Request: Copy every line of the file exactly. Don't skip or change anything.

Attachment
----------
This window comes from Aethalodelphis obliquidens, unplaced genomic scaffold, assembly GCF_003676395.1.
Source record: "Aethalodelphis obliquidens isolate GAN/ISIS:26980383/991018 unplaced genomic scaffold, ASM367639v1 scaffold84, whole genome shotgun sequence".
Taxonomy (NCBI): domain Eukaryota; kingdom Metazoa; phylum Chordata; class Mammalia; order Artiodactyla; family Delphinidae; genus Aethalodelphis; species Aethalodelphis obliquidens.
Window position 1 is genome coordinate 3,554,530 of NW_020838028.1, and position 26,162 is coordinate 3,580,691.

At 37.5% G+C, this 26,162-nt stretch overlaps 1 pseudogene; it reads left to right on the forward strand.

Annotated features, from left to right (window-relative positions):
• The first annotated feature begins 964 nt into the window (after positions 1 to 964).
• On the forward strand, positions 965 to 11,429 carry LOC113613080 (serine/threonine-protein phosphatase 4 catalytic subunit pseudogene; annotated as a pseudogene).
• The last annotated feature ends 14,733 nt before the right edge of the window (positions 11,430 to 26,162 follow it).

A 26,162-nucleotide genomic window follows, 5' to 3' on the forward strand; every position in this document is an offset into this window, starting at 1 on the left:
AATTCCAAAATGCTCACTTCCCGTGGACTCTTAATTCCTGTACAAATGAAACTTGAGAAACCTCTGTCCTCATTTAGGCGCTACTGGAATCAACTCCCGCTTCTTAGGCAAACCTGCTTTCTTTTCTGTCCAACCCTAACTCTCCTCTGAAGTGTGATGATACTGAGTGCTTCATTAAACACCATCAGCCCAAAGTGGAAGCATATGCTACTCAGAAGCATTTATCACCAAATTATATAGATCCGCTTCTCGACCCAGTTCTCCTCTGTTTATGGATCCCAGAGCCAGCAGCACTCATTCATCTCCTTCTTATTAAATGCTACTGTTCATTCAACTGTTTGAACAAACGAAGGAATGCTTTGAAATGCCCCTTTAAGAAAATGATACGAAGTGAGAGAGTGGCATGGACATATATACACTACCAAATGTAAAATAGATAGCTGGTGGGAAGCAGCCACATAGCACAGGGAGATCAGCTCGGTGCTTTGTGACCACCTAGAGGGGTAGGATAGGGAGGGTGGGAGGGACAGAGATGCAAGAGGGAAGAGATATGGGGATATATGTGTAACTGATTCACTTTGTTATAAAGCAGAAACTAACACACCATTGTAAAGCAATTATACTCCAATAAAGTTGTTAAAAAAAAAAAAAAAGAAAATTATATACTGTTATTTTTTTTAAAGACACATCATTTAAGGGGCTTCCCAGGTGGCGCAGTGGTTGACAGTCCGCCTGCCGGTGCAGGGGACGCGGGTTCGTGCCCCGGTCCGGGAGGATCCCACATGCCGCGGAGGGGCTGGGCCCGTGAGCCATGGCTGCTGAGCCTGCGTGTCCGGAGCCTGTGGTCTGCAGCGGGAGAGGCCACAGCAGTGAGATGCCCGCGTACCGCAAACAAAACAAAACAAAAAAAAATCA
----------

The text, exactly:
This window comes from Aethalodelphis obliquidens, unplaced genomic scaffold, assembly GCF_003676395.1.
Source record: "Aethalodelphis obliquidens isolate GAN/ISIS:26980383/991018 unplaced genomic scaffold, ASM367639v1 scaffold84, whole genome shotgun sequence".
Taxonomy (NCBI): domain Eukaryota; kingdom Metazoa; phylum Chordata; class Mammalia; order Artiodactyla; family Delphinidae; genus Aethalodelphis; species Aethalodelphis obliquidens.
Window position 1 is genome coordinate 3,554,530 of NW_020838028.1, and position 26,162 is coordinate 3,580,691.

At 37.5% G+C, this 26,162-nt stretch overlaps 1 pseudogene; it reads left to right on the forward strand.

Annotated features, from left to right (window-relative positions):
• The first annotated feature begins 964 nt into the window (after positions 1 to 964).
• On the forward strand, positions 965 to 11,429 carry LOC113613080 (serine/threonine-protein phosphatase 4 catalytic subunit pseudogene; annotated as a pseudogene).
• The last annotated feature ends 14,733 nt before the right edge of the window (positions 11,430 to 26,162 follow it).

A 26,162-nucleotide genomic window follows, 5' to 3' on the forward strand; every position in this document is an offset into this window, starting at 1 on the left:
AATTCCAAAATGCTCACTTCCCGTGGACTCTTAATTCCTGTACAAATGAAACTTGAGAAACCTCTGTCCTCATTTAGGCGCTACTGGAATCAACTCCCGCTTCTTAGGCAAACCTGCTTTCTTTTCTGTCCAACCCTAACTCTCCTCTGAAGTGTGATGATACTGAGTGCTTCATTAAACACCATCAGCCCAAAGTGGAAGCATATGCTACTCAGAAGCATTTATCACCAAATTATATAGATCCGCTTCTCGACCCAGTTCTCCTCTGTTTATGGATCCCAGAGCCAGCAGCACTCATTCATCTCCTTCTTATTAAATGCTACTGTTCATTCAACTGTTTGAACAAACGAAGGAATGCTTTGAAATGCCCCTTTAAGAAAATGATACGAAGTGAGAGAGTGGCATGGACATATATACACTACCAAATGTAAAATAGATAGCTGGTGGGAAGCAGCCACATAGCACAGGGAGATCAGCTCGGTGCTTTGTGACCACCTAGAGGGGTAGGATAGGGAGGGTGGGAGGGACAGAGATGCAAGAGGGAAGAGATATGGGGATATATGTGTAACTGATTCACTTTGTTATAAAGCAGAAACTAACACACCATTGTAAAGCAATTATACTCCAATAAAGTTGTTAAAAAAAAAAAAAAAGAAAATTATATACTGTTATTTTTTTTAAAGACACATCATTTAAGGGGCTTCCCAGGTGGCGCAGTGGTTGACAGTCCGCCTGCCGGTGCAGGGGACGCGGGTTCGTGCCCCGGTCCGGGAGGATCCCACATGCCGCGGAGGGGCTGGGCCCGTGAGCCATGGCTGCTGAGCCTGCGTGTCCGGAGCCTGTGGTCTGCAGCGGGAGAGGCCACAGCAGTGAGATGCCCGCGTACCGCAAACAAAACAAAACAAAAAAAAATCA